This and the following letter were written by Gervase, in his capacity as abbot of the monastery of Prémontré, the motherhouse of the of the Premonstratensian order (1204–1220), to Innocent III and his successor Honorius III (1216–1227). Gervase had heardVineam Dominiread aloud at the cathedral of Reims in 1213, attended the Fourth Lateran Council, sponsored the preaching of the Albigensian Crusade, knew Innocent III well, and was familiar with many of the individuals responsible for preaching and organizing the Fifth Crusade. His letters almost certainly reflect their reports (and complaints) from the field. Despite the detailed...

    • 19. James of Vitry’s Sermon to Pilgrims, 1229–1240
      (pp. 141-154)

      Once individuals had taken the cross, they had to be instructed in the behavior expected of them as soldiers of Christ and as pilgrims. James of Vitry included various exhortations suited to crusaders in material he later reworked for a collection of sermons addressed to various estates, including pilgrims and crusaders. We include here the second of two sermons in James’ssermones ad status. This collection of sermons directed at people with specific functions or identities in society was written when James was a cardinal in the curia of Gregory IX (1229–1240). Unlike thereportatioformat of recruiting sermons...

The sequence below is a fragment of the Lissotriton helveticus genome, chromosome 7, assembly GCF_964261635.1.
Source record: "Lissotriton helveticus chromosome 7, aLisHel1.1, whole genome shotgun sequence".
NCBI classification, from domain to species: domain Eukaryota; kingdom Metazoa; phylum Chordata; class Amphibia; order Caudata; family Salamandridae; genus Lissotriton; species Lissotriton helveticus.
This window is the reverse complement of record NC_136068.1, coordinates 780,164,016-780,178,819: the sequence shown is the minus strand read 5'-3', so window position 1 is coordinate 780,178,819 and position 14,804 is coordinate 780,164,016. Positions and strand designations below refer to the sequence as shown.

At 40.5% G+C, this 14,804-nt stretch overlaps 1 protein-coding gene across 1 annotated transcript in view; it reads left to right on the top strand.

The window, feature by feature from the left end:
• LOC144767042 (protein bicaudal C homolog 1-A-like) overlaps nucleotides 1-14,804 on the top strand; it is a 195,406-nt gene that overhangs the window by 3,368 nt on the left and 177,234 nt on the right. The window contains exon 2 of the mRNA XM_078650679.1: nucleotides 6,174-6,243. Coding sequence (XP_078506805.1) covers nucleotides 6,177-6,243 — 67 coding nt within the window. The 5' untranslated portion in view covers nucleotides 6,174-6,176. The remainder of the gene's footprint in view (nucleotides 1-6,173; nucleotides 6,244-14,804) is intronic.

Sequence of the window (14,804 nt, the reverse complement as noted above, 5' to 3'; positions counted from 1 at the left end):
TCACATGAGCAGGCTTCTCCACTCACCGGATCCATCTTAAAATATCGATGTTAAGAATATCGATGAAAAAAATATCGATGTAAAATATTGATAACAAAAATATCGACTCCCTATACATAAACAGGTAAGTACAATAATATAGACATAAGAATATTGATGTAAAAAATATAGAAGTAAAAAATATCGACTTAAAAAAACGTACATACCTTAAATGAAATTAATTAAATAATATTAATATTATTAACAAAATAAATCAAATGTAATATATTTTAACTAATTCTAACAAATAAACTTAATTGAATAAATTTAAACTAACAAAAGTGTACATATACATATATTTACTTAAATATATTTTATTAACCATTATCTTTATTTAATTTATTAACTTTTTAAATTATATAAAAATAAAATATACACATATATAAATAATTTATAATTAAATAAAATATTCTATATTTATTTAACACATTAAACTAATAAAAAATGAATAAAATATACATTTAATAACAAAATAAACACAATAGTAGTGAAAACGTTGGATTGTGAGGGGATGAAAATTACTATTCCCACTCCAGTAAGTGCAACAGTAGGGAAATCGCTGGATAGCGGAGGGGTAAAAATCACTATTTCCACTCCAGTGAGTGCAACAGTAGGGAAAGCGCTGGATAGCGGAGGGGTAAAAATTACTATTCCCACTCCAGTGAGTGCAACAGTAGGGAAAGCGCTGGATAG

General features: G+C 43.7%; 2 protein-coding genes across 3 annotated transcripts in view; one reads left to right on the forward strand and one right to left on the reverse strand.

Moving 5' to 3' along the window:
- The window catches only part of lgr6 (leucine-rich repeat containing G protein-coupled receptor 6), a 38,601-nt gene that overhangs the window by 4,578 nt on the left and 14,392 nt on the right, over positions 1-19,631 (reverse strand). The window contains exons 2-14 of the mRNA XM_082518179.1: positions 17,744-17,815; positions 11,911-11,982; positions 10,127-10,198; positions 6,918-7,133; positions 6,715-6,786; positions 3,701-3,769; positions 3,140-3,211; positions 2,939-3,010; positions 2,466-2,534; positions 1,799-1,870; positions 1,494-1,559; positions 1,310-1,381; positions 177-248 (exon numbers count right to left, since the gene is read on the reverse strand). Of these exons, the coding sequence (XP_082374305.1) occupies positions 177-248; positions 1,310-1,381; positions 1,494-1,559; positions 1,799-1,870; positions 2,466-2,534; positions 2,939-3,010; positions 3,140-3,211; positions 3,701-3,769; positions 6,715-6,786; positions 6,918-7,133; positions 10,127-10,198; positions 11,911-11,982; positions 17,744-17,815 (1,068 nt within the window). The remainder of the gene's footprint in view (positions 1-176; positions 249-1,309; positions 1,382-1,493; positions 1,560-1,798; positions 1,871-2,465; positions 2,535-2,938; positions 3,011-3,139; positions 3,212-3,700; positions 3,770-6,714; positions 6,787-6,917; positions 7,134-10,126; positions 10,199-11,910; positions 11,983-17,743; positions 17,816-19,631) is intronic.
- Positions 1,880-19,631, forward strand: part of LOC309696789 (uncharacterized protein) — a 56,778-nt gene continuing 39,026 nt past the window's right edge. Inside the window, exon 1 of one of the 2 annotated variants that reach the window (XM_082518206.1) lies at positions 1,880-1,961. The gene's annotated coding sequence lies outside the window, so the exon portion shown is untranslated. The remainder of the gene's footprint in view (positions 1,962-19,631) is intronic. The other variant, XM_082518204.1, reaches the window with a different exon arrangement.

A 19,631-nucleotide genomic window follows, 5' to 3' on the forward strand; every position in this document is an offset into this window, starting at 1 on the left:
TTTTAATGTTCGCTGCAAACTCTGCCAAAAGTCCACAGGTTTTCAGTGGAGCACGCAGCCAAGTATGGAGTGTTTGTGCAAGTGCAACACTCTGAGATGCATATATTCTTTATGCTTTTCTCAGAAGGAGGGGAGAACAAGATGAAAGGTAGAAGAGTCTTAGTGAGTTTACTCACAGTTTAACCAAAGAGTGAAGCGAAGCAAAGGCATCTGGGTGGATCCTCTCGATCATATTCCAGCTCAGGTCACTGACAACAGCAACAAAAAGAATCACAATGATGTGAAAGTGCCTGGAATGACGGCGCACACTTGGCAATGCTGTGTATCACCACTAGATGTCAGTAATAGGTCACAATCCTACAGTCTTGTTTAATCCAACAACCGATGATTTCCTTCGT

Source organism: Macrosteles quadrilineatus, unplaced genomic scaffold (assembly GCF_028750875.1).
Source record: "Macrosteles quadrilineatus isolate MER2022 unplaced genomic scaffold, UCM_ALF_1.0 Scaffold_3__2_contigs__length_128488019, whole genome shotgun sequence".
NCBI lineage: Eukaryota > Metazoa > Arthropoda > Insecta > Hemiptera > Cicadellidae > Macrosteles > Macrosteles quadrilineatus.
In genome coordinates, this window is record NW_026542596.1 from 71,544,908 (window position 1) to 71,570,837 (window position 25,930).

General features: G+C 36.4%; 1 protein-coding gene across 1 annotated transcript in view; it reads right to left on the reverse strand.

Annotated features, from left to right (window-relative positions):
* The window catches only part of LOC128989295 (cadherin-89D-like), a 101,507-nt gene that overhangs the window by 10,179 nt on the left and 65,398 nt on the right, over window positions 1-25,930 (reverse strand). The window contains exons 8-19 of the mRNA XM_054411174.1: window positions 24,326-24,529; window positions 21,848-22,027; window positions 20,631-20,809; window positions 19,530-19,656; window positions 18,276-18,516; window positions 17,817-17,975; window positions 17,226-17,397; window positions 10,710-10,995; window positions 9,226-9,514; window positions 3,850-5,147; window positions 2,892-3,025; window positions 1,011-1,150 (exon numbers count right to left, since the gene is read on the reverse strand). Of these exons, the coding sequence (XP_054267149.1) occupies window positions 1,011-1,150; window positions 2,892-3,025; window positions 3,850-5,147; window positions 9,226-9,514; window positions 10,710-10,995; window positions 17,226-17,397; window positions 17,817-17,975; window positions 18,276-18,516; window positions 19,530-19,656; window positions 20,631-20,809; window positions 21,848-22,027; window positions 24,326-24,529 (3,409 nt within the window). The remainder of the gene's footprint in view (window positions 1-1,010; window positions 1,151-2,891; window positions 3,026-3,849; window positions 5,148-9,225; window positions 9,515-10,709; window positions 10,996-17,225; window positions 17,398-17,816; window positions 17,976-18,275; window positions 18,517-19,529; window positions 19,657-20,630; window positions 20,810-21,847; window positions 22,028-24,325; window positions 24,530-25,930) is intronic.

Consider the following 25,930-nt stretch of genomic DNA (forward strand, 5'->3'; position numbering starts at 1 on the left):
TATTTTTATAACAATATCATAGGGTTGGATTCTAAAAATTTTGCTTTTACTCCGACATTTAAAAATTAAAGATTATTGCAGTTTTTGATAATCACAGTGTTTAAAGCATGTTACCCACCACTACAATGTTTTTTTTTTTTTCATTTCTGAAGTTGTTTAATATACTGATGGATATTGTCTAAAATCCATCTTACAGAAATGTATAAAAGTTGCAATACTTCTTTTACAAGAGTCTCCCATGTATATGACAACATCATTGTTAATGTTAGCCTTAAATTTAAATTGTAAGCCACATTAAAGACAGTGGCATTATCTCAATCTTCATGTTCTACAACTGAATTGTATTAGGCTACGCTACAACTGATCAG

• 20. The Rhineland Crusaders, 1220
      (pp. 154-158)

      The value of this text lies in the detail it provides for the first stages of the crusade in northern Europe, particularly the organization of the fleet and the army in the Rhine region. Especially notable are references to the leaders, Counts William of Holland and George of Wied, to the laws that regulated the crusaders, and the fact that the leaders were aware that the emperor Frederick II was not prepared to depart in 1217. The work was written after the capture of Damietta in 1219 by a well-informed cleric, most probably a man who accompanied the fleet. It...

    • 21. Oliver of Paderborn, The Capture of Damietta, ca. 1217–1222
      (pp. 158-225)

      TheHistoria Damiatina, long known in English translation asThe Capture of Damietta, is the most extensive and important narrative account of the Fifth Crusade. Its author, Oliver of Paderborn, was an eyewitness and clerical participant in the crusade, had preached extensively on recruiting missions for it, and was closely involved with its organization, policy, and, on a least one occasion, its military strategy.